Two leading congressional Democrats want to know what it will cost conservative states to verify eligibility requirements for their Medicaid recipients, echoing concerns within the states that the changes curb enrollment and add expenses.
The Democratic ranking members of the Senate Finance and House Energy and Commerce committees, Sen. Ron Wyden of Oregon and Frank Pallone of New Jersey sent an oversight letter to the Government Accountability Office Tuesday asking officials to look how state and federal dollars are being spent to administer new Medicaid requirements such as work mandates and premium cost-sharing.
The Trump administration has given three states — Kentucky, Indiana and Arkansas — the green light to require able-bodied adult Medicaid enrollees to work or volunteer in order to get health coverage.
Alabama is getting ready to close the open comment period for its own Section 1115 Medicaid waiver that would also impose a work requirement on a much smaller population that is mostly made up of the elderly and disabled, along with working poor parents with dependent children.
In their letter, Wyden and Pallone cite the estimated $374 million Kentucky would need over two years to implement its newly approved work requirement.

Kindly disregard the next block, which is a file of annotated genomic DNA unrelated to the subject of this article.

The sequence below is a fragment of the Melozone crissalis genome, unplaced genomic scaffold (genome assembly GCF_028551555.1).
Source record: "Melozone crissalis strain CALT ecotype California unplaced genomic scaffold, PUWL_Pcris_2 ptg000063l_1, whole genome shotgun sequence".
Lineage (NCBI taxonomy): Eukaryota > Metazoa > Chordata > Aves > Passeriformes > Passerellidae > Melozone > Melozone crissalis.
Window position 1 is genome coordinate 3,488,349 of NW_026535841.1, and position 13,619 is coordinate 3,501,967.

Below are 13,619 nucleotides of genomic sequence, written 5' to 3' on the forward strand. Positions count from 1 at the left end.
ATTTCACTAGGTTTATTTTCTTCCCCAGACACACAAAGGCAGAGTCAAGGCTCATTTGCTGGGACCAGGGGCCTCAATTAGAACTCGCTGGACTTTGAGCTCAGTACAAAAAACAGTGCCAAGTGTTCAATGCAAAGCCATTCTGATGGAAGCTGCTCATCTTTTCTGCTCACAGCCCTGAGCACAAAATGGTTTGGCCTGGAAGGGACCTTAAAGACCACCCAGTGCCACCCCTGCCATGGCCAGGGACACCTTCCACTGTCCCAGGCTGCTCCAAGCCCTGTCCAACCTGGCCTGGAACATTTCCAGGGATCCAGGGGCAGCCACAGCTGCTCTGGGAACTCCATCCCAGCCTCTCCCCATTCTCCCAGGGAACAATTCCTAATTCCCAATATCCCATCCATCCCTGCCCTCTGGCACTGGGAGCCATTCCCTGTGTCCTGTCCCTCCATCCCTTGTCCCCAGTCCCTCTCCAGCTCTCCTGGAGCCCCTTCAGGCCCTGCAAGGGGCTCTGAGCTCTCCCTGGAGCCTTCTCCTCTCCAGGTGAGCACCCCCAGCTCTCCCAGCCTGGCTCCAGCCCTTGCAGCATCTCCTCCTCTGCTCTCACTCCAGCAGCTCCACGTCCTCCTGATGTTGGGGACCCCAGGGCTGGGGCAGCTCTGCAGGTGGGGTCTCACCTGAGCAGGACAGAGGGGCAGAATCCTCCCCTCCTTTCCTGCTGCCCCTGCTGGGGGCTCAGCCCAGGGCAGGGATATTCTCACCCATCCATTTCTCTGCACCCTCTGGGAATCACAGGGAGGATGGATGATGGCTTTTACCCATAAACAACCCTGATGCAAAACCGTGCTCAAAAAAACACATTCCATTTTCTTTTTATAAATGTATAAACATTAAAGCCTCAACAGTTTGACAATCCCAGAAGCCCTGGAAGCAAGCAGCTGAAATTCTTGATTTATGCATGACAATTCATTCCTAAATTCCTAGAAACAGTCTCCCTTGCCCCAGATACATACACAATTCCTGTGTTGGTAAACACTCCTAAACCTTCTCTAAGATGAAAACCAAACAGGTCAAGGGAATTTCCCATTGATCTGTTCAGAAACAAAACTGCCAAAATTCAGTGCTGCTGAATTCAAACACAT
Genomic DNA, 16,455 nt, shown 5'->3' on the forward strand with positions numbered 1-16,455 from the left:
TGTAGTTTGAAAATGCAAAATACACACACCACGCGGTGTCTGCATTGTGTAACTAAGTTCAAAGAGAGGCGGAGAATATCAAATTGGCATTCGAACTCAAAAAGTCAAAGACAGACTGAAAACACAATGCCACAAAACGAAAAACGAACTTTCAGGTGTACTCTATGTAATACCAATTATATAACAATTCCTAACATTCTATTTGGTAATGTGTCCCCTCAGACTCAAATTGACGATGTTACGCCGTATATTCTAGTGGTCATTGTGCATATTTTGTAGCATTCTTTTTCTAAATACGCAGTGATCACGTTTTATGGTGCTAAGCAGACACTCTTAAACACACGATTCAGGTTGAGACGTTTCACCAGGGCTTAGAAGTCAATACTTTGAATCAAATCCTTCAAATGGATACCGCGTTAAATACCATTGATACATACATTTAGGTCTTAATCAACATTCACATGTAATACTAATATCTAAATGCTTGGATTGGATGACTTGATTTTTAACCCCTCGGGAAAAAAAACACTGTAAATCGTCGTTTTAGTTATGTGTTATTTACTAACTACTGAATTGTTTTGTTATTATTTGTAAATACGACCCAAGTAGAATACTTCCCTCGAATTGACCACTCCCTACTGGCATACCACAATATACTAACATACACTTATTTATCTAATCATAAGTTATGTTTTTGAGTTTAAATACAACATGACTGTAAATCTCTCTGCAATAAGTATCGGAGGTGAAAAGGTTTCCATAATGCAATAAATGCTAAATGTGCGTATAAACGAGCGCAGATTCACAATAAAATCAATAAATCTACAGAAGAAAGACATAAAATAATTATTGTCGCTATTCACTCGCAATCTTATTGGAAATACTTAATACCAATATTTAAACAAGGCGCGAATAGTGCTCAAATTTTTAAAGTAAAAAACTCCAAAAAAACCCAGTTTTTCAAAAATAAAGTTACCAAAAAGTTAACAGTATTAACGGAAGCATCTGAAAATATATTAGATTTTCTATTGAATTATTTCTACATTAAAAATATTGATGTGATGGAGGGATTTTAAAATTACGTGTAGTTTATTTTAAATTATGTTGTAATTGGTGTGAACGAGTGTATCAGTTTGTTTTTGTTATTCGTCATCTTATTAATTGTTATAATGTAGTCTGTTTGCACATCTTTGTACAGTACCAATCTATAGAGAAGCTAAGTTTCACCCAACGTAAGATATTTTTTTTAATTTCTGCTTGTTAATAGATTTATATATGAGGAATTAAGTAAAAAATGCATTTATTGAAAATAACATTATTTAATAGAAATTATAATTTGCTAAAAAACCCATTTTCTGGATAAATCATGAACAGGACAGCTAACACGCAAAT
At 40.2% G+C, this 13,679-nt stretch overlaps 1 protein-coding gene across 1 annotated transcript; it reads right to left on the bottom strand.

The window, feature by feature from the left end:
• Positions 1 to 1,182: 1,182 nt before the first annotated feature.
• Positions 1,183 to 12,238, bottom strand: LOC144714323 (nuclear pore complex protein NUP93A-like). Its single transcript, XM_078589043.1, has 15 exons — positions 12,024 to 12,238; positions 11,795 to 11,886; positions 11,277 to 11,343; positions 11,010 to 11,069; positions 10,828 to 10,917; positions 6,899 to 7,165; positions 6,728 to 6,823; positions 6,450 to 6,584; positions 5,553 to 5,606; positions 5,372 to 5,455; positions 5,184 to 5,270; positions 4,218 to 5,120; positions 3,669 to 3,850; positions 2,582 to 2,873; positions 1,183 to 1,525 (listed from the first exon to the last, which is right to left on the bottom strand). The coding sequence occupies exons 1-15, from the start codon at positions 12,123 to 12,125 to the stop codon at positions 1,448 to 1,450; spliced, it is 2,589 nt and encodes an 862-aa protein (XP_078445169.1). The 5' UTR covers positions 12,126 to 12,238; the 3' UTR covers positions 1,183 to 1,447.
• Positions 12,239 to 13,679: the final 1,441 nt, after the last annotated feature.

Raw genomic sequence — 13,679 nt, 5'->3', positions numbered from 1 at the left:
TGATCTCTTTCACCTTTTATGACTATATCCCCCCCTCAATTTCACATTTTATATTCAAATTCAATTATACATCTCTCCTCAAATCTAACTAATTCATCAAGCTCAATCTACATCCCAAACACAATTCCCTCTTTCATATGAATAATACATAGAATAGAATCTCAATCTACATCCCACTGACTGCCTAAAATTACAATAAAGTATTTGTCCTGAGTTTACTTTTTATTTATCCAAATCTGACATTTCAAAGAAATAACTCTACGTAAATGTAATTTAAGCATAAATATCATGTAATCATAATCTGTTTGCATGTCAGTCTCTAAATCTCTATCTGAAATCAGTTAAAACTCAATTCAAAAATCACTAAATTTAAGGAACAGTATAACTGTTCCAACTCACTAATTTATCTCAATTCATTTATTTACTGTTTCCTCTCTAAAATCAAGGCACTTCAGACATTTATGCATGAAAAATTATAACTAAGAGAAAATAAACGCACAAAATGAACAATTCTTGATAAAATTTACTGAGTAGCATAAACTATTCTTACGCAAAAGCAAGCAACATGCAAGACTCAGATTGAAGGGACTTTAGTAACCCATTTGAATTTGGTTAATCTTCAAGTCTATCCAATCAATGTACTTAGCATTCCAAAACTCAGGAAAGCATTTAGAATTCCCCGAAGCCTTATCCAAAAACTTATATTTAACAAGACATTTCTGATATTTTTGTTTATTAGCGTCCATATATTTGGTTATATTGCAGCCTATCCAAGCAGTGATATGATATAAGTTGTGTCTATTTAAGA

They also note that the premium cost-sharing Indiana and Michigan require for their Medicaid populations have also been expensive, as analysts from the Kaiser Family Foundation have said, although the true cost is unknown.
"The public should have complete information about the consequences of proposed Section 1115 waivers to ensure limited taxpayer dollars are being used efficiently, appropriately, and towards the goal of promoting, not obstructing, access to healthcare," Wyden and Pallone write.
Advocates and providers in Alabama say the cost of administering such a proposal would cost the state a burdensome amount of money while also overloading the already frail health system with uncompensated-care costs.
"There is no point in doing what they're doing," Larry Gardella, who worked in benefits administration for the state as well as for Alabama Legal Services, told Modern Healthcare. "There are so few people they will get, and the administrative part of it will eat them alive. This is going to be an administrative nightmare if they really try to implement it."
It is unclear whether the CMS will approve Alabama's application. The Trump administration approved the requirements for Kentucky, Indiana and Arkansas, all of which have a significantly higher population of adults of working age in Medicaid because they expanded their programs.
Danne Howard of the Alabama Hospital Association said that the group emphasized in its comment letter to the Medicaid agency the higher stakes for non-expansion states. Alabama has seen a high number of rural hospitals close, and is slated to see even more closures this year.
"We are happy to come to the table and consider work requirements in the context of Medicaid expansion," Howard said.
Correction: An earlier version of this story incorrectly stated the recipient of the lawmakers' letter. The error has been corrected.